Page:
Marrs Attacks: Faggots of the Caribbean

Have you ever been so entrenched in gay society that you forget some people can actually reproduce by accident? Have you ever then been yanked out of that bubble and thrust into a world where everyone thinks your “Pitcher” t-shirt is legitimately sports-related? OK, well, this is how it feels.

For the past six months, I have been touring the Caribbean on a cruise ship, performing as an actor and improv comic. The gig has its ups, like parasailing around the Virgin Islands just to pass the time, and its downs, like being around 2,000 new people each week who’ve replaced north, south, east and west with breakfast, brunch, lunch and dinner. Then there are some up/down combos, those nebulous truths of the territory that aren’t as easily labeled. One is being the only queerball in Straightsville.

At first, I thought it was Hell. The bulk of the crew come from countries that aren’t gay-friendly, and the bulk of the passengers are straight families. I quickly befriended the small handful of out performers in the ship’s production company, and we banded together like colors beneath a rain cloud, playing Find the Friends of Dorothy with a new herd of guests each week.

It was a far cry from the American urbanity I was used to, where a city with “only” four GLBT publications was too small for me. Still, our little group succeeded almost every voyage in forming a small clique from the stray same-sex couples and random Marys traveling with their moms. More than once we were even the “it” group of the cruise, turning heads and our own opinions that it’s lonely being gay.

In St. Thomas (a U.S. territory) I was bold enough to ask the bartender at a local joint where a gay bar was on the island. He gave me a serious look, then replied slyly, “Hang on. I’ll be back.”

I knew that was a “no.” After he left, a swarthy old man next to me looked up from his beer and asked what I needed. “Never mind,” I said, assuming he was trying to sell me drugs. But he insisted, so I proudly replied, “I asked the bartender if he could point me to a gay bar.” The noise this guy dismissed me with sounded like it should have come out of a horse. When the bartender returned, he pulled me closer and said, “The woman you want to talk to is down there with the white headband.”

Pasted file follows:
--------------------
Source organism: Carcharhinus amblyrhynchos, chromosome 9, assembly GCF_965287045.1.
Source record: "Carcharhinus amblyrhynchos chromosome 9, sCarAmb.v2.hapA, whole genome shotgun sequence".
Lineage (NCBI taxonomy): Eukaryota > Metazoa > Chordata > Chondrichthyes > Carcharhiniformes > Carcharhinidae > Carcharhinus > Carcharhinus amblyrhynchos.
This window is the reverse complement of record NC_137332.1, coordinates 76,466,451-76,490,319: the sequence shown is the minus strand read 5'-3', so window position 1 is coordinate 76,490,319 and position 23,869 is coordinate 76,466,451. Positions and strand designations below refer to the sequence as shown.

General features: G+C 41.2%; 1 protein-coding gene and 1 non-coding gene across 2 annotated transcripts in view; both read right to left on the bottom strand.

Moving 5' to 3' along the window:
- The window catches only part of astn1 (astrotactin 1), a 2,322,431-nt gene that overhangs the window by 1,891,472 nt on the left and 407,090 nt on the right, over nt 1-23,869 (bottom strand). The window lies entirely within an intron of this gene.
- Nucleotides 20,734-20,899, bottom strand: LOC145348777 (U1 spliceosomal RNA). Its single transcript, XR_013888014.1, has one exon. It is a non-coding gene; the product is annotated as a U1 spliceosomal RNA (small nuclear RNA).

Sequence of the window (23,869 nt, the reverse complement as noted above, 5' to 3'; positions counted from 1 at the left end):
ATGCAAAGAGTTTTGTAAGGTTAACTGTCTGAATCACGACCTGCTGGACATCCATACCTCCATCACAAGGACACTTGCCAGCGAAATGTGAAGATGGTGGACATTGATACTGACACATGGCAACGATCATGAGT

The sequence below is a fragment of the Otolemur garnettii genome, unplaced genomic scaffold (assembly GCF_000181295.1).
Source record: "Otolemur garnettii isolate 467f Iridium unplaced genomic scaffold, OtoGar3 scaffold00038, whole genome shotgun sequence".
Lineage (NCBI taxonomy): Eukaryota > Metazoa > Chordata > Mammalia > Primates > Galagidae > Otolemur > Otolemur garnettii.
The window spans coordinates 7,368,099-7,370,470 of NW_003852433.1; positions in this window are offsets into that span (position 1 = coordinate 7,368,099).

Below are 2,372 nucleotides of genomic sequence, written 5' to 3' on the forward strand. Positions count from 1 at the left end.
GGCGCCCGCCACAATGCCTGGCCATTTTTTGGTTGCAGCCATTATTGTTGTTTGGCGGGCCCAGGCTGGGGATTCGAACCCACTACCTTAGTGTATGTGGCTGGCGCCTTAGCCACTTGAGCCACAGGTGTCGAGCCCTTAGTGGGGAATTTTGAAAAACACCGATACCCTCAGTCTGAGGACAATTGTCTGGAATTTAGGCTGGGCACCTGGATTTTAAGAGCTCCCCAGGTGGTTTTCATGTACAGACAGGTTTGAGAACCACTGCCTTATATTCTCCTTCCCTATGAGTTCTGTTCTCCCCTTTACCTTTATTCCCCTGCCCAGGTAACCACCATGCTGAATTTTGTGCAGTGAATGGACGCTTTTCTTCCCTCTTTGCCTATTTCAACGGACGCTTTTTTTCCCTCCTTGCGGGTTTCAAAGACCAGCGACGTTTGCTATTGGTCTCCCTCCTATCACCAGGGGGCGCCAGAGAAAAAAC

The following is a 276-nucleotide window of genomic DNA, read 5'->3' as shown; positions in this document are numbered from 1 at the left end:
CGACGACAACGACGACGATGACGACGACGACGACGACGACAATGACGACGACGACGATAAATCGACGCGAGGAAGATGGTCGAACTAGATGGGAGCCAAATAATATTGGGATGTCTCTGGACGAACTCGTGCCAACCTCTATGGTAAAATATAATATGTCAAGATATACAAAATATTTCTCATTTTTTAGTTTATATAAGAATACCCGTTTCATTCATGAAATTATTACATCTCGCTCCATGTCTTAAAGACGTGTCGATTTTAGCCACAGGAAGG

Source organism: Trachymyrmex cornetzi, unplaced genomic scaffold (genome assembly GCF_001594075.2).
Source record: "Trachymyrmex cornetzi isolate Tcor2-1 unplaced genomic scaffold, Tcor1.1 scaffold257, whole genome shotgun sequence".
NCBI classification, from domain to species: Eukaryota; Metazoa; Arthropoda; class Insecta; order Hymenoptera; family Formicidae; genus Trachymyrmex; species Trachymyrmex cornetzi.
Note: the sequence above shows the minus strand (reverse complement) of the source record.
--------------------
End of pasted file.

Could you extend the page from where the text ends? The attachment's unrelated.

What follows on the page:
The woman I wanted to talk to? That ended that. Campy as it sounded, I wasn’t up for chasing clues to some abandoned rum shack where, once a fortnight, Roger and his pal Toothless Todd hosted an GLBT summit and treasure hunt.

At that, I wrote off my time in the Caribbean as a straight sojourn I would later look back upon the way the Amish do Rumspringa. Then the ship changed itineraries and headed full-motor (since steam is outmoded) toward the one piece of booty any gay pirate would kill to lay his remaining eye upon: the Mount Gay Rum distillery in Barbados. Distill my beating heart!

Thanks to ancient volcanic activity and shifting tectonic plates, the island nation of Barbados is shaped like a giant penis. This penis is relatively erect and points north, but the bulk of the country rests in its generous ballsack. To the casual eye, Barbados is circumcised, too, as evidenced by the tiny fold of land at the tip of St. Lucy, its northernmost parish.

It’s hard to suppress a good, girlish giggle at this undeniable imagery—especially when the words MountGay are written over it—so don’t feel bad for laughing. One’s mind, however advanced, will briefly bounce back to grade nine each time it sees the logo of Mount Gay Rum.

I had seen this paraphernalia at bars and in people’s homes for years without knowing it was a real product. I thought it was like the Co-ed Naked label for those of us who prefer no “co-”. It just seemed too funny: mount and gay in the same phrase, as if it were an instruction, superimposed on a land mass that was pretty darn phallic. Imagine my delight to learn that not only was Mount Gay real—or at least a real company—but that it was hiding in a closeted country I would soon visit.

Quickly, the Dorothys and I donned our ruby-est slippers and skipped to our new Oz, where no part of the tour or any of the souvenirs suggested a tip of the hat to the authentic queer consumer. It was like they didn’t even get it! And that’s what made it so cool—the knowing wink each homo saw beneath every logo, even if its makers didn’t.

The knowing wink God put in the Caribbean, a part of the world not known for its gay-friendliness, when He put the distillery there three hundred years ago. His little way of hiding something awesome, of burying some treasure for gay pirates to discover centuries later and realize they’re not in the exile they think they are, and that it won’t be long before they’ve conquered the world.

This article reprinted with permission of Envy Man magazine.

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